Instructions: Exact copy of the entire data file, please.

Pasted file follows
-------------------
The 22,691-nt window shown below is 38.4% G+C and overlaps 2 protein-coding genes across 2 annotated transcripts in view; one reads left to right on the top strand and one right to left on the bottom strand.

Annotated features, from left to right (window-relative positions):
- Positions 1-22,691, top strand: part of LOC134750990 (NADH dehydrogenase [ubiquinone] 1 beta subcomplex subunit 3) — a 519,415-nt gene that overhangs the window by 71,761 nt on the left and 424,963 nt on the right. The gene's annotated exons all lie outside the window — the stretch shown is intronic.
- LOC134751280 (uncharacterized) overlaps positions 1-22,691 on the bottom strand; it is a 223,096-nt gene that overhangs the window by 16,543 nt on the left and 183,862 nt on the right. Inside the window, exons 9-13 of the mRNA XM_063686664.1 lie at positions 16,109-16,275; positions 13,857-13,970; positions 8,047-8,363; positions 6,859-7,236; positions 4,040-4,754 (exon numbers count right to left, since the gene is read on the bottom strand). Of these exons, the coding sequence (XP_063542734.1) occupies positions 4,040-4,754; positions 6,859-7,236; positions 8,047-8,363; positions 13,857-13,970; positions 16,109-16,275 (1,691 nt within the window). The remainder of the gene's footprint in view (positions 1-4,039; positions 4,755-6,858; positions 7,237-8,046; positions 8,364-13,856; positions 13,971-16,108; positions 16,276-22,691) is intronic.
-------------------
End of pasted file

The 22,691-nt window shown below is 38.4% G+C and overlaps 2 protein-coding genes across 2 annotated transcripts in view; one reads left to right on the top strand and one right to left on the bottom strand.

Annotated features, from left to right (window-relative positions):
- Positions 1-22,691, top strand: part of LOC134750990 (NADH dehydrogenase [ubiquinone] 1 beta subcomplex subunit 3) — a 519,415-nt gene that overhangs the window by 71,761 nt on the left and 424,963 nt on the right. The gene's annotated exons all lie outside the window — the stretch shown is intronic.
- LOC134751280 (uncharacterized) overlaps positions 1-22,691 on the bottom strand; it is a 223,096-nt gene that overhangs the window by 16,543 nt on the left and 183,862 nt on the right. Inside the window, exons 9-13 of the mRNA XM_063686664.1 lie at positions 16,109-16,275; positions 13,857-13,970; positions 8,047-8,363; positions 6,859-7,236; positions 4,040-4,754 (exon numbers count right to left, since the gene is read on the bottom strand). Of these exons, the coding sequence (XP_063542734.1) occupies positions 4,040-4,754; positions 6,859-7,236; positions 8,047-8,363; positions 13,857-13,970; positions 16,109-16,275 (1,691 nt within the window). The remainder of the gene's footprint in view (positions 1-4,039; positions 4,755-6,858; positions 7,237-8,046; positions 8,364-13,856; positions 13,971-16,108; positions 16,276-22,691) is intronic.